Video: Georgia Geechee Gullah Ring shouters’ performance in Riceboro, Georgia on March 11, 2011.

As the ring shouters demonstrate in this video, two or three people would clap their hands and tap their feet to a rhythm while other participants would walk single file around in a ring while singing spirituals, ensuring that they did not cross their feet. If they did not cross their feet, they were not dancing. They shuffled around the circle in a slightly stooped position and combined movements that incorporated the entire body. This style of dancing reflected the West African belief that bended joints were indicative of energy and life (for more information on African influences on American dance forms click here).


Spirituals allowed enslaved people to combine African traditions with Christianity. Spirituals were not only sung, but also performed in the ring shout where a leader called out a verse while the shouters responded by walking around the circle. James L. Smith, a former enslaved preacher in Virginia, described spirituals:

“The singing was accompanied by a certain ecstasy of motion, clapping of hands, tossing of heads, which would continue without cessation about half an hour; one would lead off in a kind of recitative style, others joining in the chorus.”

Participating in these spirituals allowed for enslaved people to relieve stress and manage their grief by sharing experiences that inspired intrapersonal and interpersonal hope. Enslaved people reflected the hardships of slavery through spirituals that they not only performed, but also spontaneously created. A former enslaved person described the process:

I’ll tell you; it’s dis way. My master call me up and order me a short peck of corn and a hundred lash. My friends see it and is sorry for me. When dey come to de praise meetin’ dat night dey sing about it. Some’s very good singers and know how; and dey work it in you know; till dey git it right; and dat’s de way.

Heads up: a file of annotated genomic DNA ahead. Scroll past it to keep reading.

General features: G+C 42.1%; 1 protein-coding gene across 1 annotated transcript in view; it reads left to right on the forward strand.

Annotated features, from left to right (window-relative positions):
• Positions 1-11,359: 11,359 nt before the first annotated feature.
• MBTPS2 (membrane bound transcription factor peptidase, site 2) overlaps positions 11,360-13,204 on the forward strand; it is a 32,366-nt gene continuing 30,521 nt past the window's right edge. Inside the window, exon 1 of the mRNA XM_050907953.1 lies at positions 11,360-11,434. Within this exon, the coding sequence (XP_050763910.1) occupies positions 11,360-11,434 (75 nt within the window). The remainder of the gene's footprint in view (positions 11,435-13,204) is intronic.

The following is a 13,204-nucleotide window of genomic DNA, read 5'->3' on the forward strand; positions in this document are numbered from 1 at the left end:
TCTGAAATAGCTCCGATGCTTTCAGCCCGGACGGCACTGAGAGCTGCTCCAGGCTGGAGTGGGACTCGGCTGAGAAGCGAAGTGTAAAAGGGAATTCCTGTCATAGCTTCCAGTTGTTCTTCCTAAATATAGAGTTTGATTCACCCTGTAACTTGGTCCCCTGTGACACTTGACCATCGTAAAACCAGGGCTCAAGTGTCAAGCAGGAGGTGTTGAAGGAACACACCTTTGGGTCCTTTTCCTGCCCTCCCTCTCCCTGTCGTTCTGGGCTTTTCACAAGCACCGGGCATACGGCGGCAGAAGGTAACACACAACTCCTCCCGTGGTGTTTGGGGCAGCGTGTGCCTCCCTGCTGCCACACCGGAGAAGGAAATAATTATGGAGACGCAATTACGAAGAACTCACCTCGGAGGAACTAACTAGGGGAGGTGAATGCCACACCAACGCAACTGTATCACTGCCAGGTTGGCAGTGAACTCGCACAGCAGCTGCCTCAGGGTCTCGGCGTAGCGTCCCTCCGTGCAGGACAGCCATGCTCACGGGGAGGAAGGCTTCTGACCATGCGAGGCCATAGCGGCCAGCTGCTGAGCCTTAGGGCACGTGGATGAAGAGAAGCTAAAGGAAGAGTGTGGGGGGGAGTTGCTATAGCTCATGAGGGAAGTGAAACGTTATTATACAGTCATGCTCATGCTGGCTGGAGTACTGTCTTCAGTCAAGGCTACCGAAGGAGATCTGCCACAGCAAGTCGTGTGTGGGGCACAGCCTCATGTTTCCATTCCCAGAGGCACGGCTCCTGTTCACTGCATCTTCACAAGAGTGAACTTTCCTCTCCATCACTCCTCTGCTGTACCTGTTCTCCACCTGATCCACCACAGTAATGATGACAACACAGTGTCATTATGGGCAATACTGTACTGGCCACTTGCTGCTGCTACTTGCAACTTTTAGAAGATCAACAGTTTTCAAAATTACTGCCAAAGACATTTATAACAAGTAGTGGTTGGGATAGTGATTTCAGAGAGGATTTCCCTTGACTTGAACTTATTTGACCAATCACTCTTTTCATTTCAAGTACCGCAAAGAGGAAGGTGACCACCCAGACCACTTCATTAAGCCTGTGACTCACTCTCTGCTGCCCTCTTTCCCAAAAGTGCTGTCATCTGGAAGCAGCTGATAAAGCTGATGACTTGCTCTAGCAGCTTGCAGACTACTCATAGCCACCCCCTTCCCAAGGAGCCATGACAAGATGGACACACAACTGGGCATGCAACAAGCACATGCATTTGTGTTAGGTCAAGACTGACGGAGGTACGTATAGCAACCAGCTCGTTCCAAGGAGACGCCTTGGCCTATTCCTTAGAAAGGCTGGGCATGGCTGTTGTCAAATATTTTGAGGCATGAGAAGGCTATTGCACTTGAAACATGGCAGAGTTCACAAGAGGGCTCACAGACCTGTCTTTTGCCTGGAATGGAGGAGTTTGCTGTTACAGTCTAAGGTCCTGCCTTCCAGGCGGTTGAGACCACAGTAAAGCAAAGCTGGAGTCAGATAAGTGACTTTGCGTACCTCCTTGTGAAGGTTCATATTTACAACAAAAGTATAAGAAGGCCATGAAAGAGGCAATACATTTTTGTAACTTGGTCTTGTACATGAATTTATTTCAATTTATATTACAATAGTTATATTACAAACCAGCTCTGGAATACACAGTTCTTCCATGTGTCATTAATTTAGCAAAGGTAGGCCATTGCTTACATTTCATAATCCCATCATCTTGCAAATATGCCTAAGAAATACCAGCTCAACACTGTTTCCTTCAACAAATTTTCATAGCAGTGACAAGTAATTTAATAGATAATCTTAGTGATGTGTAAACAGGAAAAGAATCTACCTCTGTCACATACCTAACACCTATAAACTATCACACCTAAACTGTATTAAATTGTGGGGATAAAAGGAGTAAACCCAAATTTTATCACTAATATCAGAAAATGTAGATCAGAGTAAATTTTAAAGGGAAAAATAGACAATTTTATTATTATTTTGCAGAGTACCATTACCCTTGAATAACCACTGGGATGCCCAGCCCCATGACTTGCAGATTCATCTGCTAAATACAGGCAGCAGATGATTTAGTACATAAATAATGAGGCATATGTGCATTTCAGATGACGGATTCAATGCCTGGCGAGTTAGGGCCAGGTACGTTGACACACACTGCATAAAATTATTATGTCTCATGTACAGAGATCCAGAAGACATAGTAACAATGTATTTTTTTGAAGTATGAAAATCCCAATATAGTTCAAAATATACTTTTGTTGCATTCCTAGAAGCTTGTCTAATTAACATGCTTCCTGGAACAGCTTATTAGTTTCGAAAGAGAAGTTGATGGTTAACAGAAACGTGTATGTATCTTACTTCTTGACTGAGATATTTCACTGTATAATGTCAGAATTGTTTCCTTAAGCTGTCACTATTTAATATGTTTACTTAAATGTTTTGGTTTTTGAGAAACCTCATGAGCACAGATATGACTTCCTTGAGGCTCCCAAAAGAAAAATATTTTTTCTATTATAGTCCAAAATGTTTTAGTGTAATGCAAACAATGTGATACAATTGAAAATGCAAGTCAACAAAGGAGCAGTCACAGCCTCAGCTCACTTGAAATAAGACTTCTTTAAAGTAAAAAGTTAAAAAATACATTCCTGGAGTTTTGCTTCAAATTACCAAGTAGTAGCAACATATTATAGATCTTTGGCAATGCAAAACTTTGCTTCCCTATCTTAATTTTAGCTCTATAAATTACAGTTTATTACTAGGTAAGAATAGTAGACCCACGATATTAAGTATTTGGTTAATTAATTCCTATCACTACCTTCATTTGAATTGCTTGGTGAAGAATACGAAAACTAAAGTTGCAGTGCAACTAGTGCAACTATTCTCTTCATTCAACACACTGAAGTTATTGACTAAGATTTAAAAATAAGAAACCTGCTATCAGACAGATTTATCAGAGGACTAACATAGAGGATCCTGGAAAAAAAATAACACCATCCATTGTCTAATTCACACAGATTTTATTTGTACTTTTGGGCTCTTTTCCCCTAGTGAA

This style of composition offered emotional support to members of the group and fostered empathy between people who shared common experiences.

Video: Wade in the Water is an example of a spiritual. This version was performed by Ella Jenkins and the Goodwill Spiritual Choir of Monumental Baptist Church.

Preference for Black Services

Photograph of Anthony Dawson, who was reportedly 105 years old at the time of his interview in 1936 with the WPA Federal Writers’ Project. (Library of Congress)

Enslaved people preferred black preachers who often preached a message of spiritual equality between white people and people of color.

Anthony Dawson, enslaved in North Carolina, recalled the difference between black and white preachers by emphasizing that “mostly we had white preachers, but when we had a black preacher, that was Heaven.” Dawson, like many other enslaved Christians, preferred black preachers because they believed that they had more authentic messages.

At 87 years old, Litt Young stands during his interview with a WPA employee in 1936. (Library of Congress)

Litt Young, enslaved in Mississippi, explained that his enslaver told the preacher to tell the other enslaved people to “obey our master and missy if we want to go to Heaven, but when she wasn’t there, he come out with straight preachin’ from the Bible.” Young believed that the more pious sermons were the ones not influenced by white people. He believed those services were corrupted and insinuated that one did not have to obey an enslaver in order to obtain salvation.